Detail View: The AMICA Library: Censer

AMICA Library Year: 
Object Type: 
Decorative Arts and Utilitarian Objects
Creator Nationality: 
Asian; Far East Asian; Chinese
Creator Name-CRT: 
Full view
Creation Date: 
Southern Song period, late 12th-early 13th century
Creation Start Date: 
Creation End Date: 
Materials and Techniques: 
Stoneware with glaze (Ge ware)
Classification Term: 
Creation Place: 
China, Zhejiang Province
H. 3 1/4 in. (8.3 cm); D. 4 5/8 in. (11.7 cm) at mouth
AMICA Contributor: 
Asia Society
Owner Location: 
New York, New York, USA
ID Number: 
Credit Line: 
Asia Society: The Mr. and Mrs. John D. Rockefeller 3rd Collection
Ceramics made in China during the Song period (960-1279) are among the most influential and revered in the world: they are noted for their elegant, simple shapes, lush glazes, and lively designs. These ceramics are admired in part because of the complicated and varied technologies used in their manufacture. Since the late 12th and early 13th centuries, five of the wares produced during this period--Ding, Ru, Jun, Guan, and Ge--have been designated the "five great wares" of China. This elegant incense burner, an example of Ge ware, reflects the continuity of ceramic production from the Northern to Southern Song period.

Northern Song (960-1126) imperial taste, particularly the interest in undecorated, delicately colored blue-gray or blue-green ware fostered by Emperor Huizong (r. 1101-1125), was extremely influential in the production of blue-green glazed ware in southern China during the 12th and 13th centuries. For instance, Guan ware was manufactured at the Southern Song court (1126-1279) to imitate the wares said to have been made at the earlier Northern Song court. Unfortunately, no examples of Northern Song Guan ware are extant today, but Guan (which means "official") was purportedly produced within the precincts of the northern and southern capital cities under the direction of the official bureau responsible for provisioning the court. The excavation of the Wuguishan kiln near the Southern Song capital of Hangzhou, Zhejiang Province, has provided much useful information regarding the development of Southern Song Guan wares and their influence on other southern ceramic traditions.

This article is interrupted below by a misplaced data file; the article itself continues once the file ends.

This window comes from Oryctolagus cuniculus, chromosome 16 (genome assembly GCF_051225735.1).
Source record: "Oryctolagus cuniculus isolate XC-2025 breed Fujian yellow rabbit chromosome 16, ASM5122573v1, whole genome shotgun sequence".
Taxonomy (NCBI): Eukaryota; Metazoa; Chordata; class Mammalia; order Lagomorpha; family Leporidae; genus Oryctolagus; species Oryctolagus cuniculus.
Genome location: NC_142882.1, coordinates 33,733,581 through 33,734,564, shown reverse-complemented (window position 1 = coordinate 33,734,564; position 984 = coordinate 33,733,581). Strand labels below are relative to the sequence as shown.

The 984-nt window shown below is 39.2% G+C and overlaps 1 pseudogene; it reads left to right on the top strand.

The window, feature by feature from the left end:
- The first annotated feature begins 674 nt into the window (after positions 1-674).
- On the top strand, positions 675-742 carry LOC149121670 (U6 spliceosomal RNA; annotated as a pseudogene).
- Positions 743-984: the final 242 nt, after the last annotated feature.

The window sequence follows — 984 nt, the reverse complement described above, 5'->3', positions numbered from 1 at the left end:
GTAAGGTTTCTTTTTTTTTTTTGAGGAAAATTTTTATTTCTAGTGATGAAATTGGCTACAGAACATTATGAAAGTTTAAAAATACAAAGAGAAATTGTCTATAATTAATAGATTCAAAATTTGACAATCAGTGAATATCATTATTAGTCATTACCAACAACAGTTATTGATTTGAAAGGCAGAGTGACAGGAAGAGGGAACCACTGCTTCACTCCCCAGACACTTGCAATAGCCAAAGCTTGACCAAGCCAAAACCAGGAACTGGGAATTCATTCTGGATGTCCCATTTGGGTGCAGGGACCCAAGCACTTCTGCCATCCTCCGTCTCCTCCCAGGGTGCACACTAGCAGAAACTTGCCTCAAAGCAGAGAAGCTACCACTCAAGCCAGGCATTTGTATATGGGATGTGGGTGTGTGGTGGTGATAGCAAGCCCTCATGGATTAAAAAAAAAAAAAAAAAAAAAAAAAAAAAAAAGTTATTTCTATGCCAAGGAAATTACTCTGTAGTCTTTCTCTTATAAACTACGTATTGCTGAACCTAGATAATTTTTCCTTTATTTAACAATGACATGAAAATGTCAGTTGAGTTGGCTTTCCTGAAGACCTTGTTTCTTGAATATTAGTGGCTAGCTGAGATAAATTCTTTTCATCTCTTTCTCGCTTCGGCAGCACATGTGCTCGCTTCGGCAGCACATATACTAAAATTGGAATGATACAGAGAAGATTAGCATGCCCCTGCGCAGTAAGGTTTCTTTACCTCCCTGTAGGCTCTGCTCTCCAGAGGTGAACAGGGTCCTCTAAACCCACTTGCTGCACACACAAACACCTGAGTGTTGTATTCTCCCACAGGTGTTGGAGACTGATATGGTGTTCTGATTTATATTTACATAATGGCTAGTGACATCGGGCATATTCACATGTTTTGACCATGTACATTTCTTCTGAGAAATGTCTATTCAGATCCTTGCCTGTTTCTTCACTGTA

This influence is apparent in the incense burner seen here. Made in the late 12th or early 13th century, its delicate gray-green glaze reflects the development of this type of glaze in the Northern Song dynasty. Its shape is based upon the form of gui vessels produced during the Western Zhou period (c. 1050-c. 770 BCE), and its appearance here most likely reflects the antiquarian revival that began in the Northern Song period.

Dark-bodied ceramics such as this censer with very thick glazes and prominent "crazing" (fine lines produced by the shrinking of the glaze in the kiln), enhanced by rubbing ink or some other substance into the cracks, are called Ge ware in current publications. Ge ware was first mentioned in the 14th-century publication Faithful Record of the Zhizheng Era (Zhizheng Zhiyi), written by Kong Qi, and it was continuously discussed in later Ming- and Qing-period works. According to these later literary sources, the term Ge ware, which can be translated "older brother ware," refers to ceramics produced under the supervision of Zhang Son One (Zhang Shengyi) whose younger brother, Zhang Son Two (Zhang Shenger), was responsible for the production of a yet unidentified ware known as Di, or "younger brother," ware.

Archaeological excavations at the Longquan kilns located in Zhejiang Province suggest that this intriguing incense burner and other examples of so-called Ge ware may have been produced there. These kilns are noted for their production of thick, gray-bodied ceramics covered with a glassy, dense, olive-green glaze. In 1956, excavations at the Dayou and Xikou kilns, two of the more than fifty Longquan sites, uncovered black-bodied wares with pale gray-green glazes very similar to the body and glaze of this incense burner. It is possible that potters working at these two kilns created such dark-bodied wares in an effort to re-create the dark purplish-colored clay sometimes used in the production of Guan wares. The Jiaotanxia kilns located near the Longquan area are known to have produced Guan wares to supplement those pieces made at Wuguishan, and it is not impossible that the kilns at Longquan also made Guan-style pieces for the use of the court bureaucracy.

Related Document Description: 
Asia Society. Handbook of the Mr. and Mrs. John D. Rockefeller 3rd Collection. New York: Asia Society, [1981], p. 67.
Related Document Description: 
Les artes de la Chine ancienne. Paris: Musée de l'Orangerie des Tuilleries, 1937, cat. no. 466.
Related Document Description: 
Gray, Basil. Sung Porcelain and Stoneware. London and Boston: Faber & Faber, 1984, pp. 138, 140.
Related Document Description: 
Ju and Kuan Wares. London: Oriental Ceramic Society, 1952, cat. no. 65.
Related Document Description: 
Mostra d'arte cinese: Settimo centenario di Marco Polo. Venice: Palazzo Ducale, 1954, p. 132.
Related Document Description: 
Mowry, Robert D. 'The Sophistication of Song Dynasty Ceramics.' Apollo (November 1983), pp. 401.
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